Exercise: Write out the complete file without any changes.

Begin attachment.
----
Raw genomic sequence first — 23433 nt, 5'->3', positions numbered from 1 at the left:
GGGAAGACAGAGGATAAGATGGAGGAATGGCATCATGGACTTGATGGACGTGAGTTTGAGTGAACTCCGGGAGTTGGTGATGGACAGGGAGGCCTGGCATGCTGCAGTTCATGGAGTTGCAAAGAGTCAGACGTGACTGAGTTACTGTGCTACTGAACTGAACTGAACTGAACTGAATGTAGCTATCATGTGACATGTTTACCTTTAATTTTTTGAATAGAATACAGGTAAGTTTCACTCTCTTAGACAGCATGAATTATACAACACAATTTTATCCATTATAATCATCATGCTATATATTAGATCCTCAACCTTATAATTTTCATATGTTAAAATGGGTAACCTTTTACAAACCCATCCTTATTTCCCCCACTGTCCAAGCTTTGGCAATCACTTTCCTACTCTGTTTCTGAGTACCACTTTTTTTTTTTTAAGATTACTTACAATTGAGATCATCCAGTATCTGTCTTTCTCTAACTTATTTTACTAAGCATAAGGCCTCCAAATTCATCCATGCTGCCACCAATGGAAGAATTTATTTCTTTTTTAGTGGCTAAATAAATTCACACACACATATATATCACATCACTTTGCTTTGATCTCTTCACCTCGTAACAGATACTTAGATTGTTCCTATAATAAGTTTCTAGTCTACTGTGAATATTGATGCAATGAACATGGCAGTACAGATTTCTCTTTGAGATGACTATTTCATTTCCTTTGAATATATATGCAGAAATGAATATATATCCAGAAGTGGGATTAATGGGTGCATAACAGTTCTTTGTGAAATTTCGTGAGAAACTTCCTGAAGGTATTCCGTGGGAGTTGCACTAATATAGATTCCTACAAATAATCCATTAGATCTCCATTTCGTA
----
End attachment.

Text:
Raw genomic sequence first — 23433 nt, 5'->3', positions numbered from 1 at the left:
GGGAAGACAGAGGATAAGATGGAGGAATGGCATCATGGACTTGATGGACGTGAGTTTGAGTGAACTCCGGGAGTTGGTGATGGACAGGGAGGCCTGGCATGCTGCAGTTCATGGAGTTGCAAAGAGTCAGACGTGACTGAGTTACTGTGCTACTGAACTGAACTGAACTGAACTGAATGTAGCTATCATGTGACATGTTTACCTTTAATTTTTTGAATAGAATACAGGTAAGTTTCACTCTCTTAGACAGCATGAATTATACAACACAATTTTATCCATTATAATCATCATGCTATATATTAGATCCTCAACCTTATAATTTTCATATGTTAAAATGGGTAACCTTTTACAAACCCATCCTTATTTCCCCCACTGTCCAAGCTTTGGCAATCACTTTCCTACTCTGTTTCTGAGTACCACTTTTTTTTTTTTAAGATTACTTACAATTGAGATCATCCAGTATCTGTCTTTCTCTAACTTATTTTACTAAGCATAAGGCCTCCAAATTCATCCATGCTGCCACCAATGGAAGAATTTATTTCTTTTTTAGTGGCTAAATAAATTCACACACACATATATATCACATCACTTTGCTTTGATCTCTTCACCTCGTAACAGATACTTAGATTGTTCCTATAATAAGTTTCTAGTCTACTGTGAATATTGATGCAATGAACATGGCAGTACAGATTTCTCTTTGAGATGACTATTTCATTTCCTTTGAATATATATGCAGAAATGAATATATATCCAGAAGTGGGATTAATGGGTGCATAACAGTTCTTTGTGAAATTTCGTGAGAAACTTCCTGAAGGTATTCCGTGGGAGTTGCACTAATATAGATTCCTACAAATAATCCATTAGATCTCCATTTCGTA